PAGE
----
Cyber crime is costing the world’s top ten economies more than $250billion per annum and UK business leaders now rate it as being among the top three corporate risks they are confronted by. As if to make the point, what better than the recent ‘WannaCry’ attack? – a cyber attack that has led to a complex world-wide investigation.

While research suggests that companies are taking the threat of cyber crime increasingly seriously this recent attack, which saw the National Health Service’s operations seriously affected, raises a question over how seriously individual government’s are taking the threat of potential cyber attacks.
Those attacks are becoming more sophisticated and, according to the Cyber Security Breaches Survey 2017 run by the UK’s Department of Culture Media and Sport, nearly seven in ten large businesses identified a breach or attack in 2016, with the average cost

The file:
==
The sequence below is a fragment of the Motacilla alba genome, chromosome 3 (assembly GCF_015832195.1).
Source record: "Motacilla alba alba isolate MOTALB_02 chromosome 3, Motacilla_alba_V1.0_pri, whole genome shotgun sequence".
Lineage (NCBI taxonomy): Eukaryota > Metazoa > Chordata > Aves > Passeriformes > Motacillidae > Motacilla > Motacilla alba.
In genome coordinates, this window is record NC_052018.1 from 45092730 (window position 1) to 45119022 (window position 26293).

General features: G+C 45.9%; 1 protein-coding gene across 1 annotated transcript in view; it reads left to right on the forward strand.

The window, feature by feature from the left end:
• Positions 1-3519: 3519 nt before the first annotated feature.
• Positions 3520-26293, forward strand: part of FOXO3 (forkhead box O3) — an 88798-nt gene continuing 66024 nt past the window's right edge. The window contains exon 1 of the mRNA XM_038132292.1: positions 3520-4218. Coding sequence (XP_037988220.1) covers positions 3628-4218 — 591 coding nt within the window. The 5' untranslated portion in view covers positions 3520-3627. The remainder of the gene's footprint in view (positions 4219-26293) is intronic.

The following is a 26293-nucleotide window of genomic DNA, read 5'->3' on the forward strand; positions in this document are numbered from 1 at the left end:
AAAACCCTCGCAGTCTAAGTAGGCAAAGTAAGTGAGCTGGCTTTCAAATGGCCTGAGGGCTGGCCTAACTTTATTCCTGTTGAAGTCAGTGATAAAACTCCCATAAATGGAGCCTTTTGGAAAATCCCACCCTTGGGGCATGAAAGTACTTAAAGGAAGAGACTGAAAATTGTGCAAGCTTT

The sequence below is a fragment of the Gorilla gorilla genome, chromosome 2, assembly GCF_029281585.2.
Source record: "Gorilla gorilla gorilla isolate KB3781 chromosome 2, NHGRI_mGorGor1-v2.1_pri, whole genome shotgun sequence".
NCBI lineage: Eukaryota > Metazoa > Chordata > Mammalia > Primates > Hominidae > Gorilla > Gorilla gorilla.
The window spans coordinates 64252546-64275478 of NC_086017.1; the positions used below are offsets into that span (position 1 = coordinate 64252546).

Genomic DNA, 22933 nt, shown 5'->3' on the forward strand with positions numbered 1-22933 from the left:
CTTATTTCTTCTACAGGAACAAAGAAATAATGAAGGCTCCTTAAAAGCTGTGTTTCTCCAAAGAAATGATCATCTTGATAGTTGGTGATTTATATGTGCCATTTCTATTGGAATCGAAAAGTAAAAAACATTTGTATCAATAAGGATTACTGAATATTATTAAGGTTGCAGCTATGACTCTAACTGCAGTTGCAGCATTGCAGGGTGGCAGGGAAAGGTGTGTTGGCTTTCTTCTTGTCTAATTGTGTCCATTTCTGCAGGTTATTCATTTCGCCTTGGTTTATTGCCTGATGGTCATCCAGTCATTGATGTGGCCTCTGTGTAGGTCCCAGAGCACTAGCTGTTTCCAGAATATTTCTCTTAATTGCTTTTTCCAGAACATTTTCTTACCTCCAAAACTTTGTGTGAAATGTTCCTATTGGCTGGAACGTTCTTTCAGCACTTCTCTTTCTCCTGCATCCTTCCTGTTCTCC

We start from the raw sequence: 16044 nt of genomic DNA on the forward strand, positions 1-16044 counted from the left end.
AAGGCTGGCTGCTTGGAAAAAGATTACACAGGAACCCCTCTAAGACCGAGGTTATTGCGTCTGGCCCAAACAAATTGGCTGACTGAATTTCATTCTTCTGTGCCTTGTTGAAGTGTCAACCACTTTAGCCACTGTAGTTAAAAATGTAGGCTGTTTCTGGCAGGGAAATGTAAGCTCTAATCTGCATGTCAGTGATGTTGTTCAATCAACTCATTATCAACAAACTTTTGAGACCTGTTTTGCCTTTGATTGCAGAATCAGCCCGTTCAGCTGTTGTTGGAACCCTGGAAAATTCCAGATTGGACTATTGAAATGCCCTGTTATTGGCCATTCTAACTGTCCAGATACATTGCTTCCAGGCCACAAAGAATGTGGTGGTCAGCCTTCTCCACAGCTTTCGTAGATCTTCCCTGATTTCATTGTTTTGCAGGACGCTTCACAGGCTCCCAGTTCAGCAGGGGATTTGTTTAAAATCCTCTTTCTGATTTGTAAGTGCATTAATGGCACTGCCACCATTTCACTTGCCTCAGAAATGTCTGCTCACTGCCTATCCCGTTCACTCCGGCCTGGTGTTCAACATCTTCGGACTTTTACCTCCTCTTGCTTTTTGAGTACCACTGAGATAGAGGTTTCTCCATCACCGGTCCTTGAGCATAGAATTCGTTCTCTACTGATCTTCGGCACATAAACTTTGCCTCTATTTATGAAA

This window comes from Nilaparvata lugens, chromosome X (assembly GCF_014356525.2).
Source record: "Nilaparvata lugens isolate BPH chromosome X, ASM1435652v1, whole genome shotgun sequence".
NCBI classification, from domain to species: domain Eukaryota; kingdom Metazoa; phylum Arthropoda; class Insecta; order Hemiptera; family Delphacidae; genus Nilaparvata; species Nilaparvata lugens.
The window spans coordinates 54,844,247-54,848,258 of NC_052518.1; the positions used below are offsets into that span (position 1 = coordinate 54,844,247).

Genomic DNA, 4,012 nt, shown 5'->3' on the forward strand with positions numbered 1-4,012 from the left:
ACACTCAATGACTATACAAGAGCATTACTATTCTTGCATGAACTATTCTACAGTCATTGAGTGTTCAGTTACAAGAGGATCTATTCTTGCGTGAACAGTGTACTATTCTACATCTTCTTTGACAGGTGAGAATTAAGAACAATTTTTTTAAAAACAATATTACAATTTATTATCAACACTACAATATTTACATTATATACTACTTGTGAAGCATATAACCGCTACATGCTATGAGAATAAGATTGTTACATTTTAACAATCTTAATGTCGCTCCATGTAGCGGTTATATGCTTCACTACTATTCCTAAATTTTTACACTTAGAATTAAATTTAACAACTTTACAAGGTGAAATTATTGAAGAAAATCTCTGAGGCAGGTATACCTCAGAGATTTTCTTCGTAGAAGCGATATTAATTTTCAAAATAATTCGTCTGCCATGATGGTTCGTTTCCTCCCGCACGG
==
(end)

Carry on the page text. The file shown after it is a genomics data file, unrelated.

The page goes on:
being £20,000.
As a result, nine in ten UK businesses now regularly update their software and malware protection; and two thirds of businesses invest money in cyber security measures.
Companies need to have formal policies on managing cyber security risk in place and are encouraged to provide improved cyber security training as well as an incident management plan. Not enough companies are doing this though and, as a result, are
leaving themselves vulnerable.
By the middle of 2018, it is estimated that there will be 1.3m robots operating around the globe. Worryingly, in the light of the ‘WannaCry’ attack, researchers from cybersecurity firm Trend Micro found that most of those robots are extremely vulnerable to being hacked.
The survey found pronounced levels of vulnerability due to weak network security, the lack of passwords or the use of simple username
and password combinations. How easy do companies have to make it for cyber criminals?
The research found that while companies suffered from poor network security they weren’t faring much better when it came to software protection either.
Manufacturers need to keep their IoT processes safe because the costs of these crimes will fall entirely on the victims, there is no legal responsibility on software companies to ensure the security of their software.
We all benefit from greater connectivity but it also makes us exceptionally vulnerable.
If we’ve learned anything from recent events is that we have to take digital security seriously.